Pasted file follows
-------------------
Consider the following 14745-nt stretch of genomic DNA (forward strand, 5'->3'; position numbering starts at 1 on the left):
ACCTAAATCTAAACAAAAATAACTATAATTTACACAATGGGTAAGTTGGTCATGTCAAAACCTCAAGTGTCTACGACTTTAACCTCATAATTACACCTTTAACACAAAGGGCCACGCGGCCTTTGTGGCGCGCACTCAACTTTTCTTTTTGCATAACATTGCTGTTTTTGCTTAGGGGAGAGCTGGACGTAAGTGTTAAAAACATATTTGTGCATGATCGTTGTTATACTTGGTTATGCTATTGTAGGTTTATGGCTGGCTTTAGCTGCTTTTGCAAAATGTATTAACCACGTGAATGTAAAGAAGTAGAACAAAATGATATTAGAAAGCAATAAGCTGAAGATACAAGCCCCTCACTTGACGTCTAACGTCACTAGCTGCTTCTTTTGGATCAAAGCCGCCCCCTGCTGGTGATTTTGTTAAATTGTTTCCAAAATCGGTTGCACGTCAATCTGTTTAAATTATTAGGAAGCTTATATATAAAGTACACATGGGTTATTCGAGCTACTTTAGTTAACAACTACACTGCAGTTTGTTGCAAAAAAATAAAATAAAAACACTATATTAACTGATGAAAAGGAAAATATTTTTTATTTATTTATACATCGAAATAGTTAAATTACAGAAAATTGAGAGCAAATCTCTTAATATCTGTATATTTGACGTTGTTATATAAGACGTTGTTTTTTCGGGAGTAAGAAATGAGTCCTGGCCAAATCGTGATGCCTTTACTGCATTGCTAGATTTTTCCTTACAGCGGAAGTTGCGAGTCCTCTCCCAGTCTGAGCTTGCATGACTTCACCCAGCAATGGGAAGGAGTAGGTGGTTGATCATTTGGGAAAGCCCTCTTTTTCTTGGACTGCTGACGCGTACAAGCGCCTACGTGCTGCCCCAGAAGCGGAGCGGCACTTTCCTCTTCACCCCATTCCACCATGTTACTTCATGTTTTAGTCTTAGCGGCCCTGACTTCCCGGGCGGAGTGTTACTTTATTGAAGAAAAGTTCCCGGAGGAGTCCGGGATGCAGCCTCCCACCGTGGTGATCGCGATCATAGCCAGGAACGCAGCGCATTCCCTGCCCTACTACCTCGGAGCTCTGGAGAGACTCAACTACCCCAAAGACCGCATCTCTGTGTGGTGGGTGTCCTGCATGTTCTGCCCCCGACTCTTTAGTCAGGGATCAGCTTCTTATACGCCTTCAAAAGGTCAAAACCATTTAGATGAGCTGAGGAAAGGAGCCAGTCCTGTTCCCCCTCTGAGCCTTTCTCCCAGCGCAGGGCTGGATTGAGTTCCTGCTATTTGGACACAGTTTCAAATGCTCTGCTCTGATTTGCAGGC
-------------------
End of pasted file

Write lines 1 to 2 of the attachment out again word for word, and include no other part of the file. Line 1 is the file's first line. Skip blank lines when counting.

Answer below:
Consider the following 14745-nt stretch of genomic DNA (forward strand, 5'->3'; position numbering starts at 1 on the left):
ACCTAAATCTAAACAAAAATAACTATAATTTACACAATGGGTAAGTTGGTCATGTCAAAACCTCAAGTGTCTACGACTTTAACCTCATAATTACACCTTTAACACAAAGGGCCACGCGGCCTTTGTGGCGCGCACTCAACTTTTCTTTTTGCATAACATTGCTGTTTTTGCTTAGGGGAGAGCTGGACGTAAGTGTTAAAAACATATTTGTGCATGATCGTTGTTATACTTGGTTATGCTATTGTAGGTTTATGGCTGGCTTTAGCTGCTTTTGCAAAATGTATTAACCACGTGAATGTAAAGAAGTAGAACAAAATGATATTAGAAAGCAATAAGCTGAAGATACAAGCCCCTCACTTGACGTCTAACGTCACTAGCTGCTTCTTTTGGATCAAAGCCGCCCCCTGCTGGTGATTTTGTTAAATTGTTTCCAAAATCGGTTGCACGTCAATCTGTTTAAATTATTAGGAAGCTTATATATAAAGTACACATGGGTTATTCGAGCTACTTTAGTTAACAACTACACTGCAGTTTGTTGCAAAAAAATAAAATAAAAACACTATATTAACTGATGAAAAGGAAAATATTTTTTATTTATTTATACATCGAAATAGTTAAATTACAGAAAATTGAGAGCAAATCTCTTAATATCTGTATATTTGACGTTGTTATATAAGACGTTGTTTTTTCGGGAGTAAGAAATGAGTCCTGGCCAAATCGTGATGCCTTTACTGCATTGCTAGATTTTTCCTTACAGCGGAAGTTGCGAGTCCTCTCCCAGTCTGAGCTTGCATGACTTCACCCAGCAATGGGAAGGAGTAGGTGGTTGATCATTTGGGAAAGCCCTCTTTTTCTTGGACTGCTGACGCGTACAAGCGCCTACGTGCTGCCCCAGAAGCGGAGCGGCACTTTCCTCTTCACCCCATTCCACCATGTTACTTCATGTTTTAGTCTTAGCGGCCCTGACTTCCCGGGCGGAGTGTTACTTTATTGAAGAAAAGTTCCCGGAGGAGTCCGGGATGCAGCCTCCCACCGTGGTGATCGCGATCATAGCCAGGAACGCAGCGCATTCCCTGCCCTACTACCTCGGAGCTCTGGAGAGACTCAACTACCCCAAAGACCGCATCTCTGTGTGGTGGGTGTCCTGCATGTTCTGCCCCCGACTCTTTAGTCAGGGATCAGCTTCTTATACGCCTTCAAAAGGTCAAAACCATTTAGATGAGCTGAGGAAAGGAGCCAGTCCTGTTCCCCCTCTGAGCCTTTCTCCCAGCGCAGGGCTGGATTGAGTTCCTGCTATTTGGACACAGTTTCAAATGCTCTGCTCTGATTTGCAGGC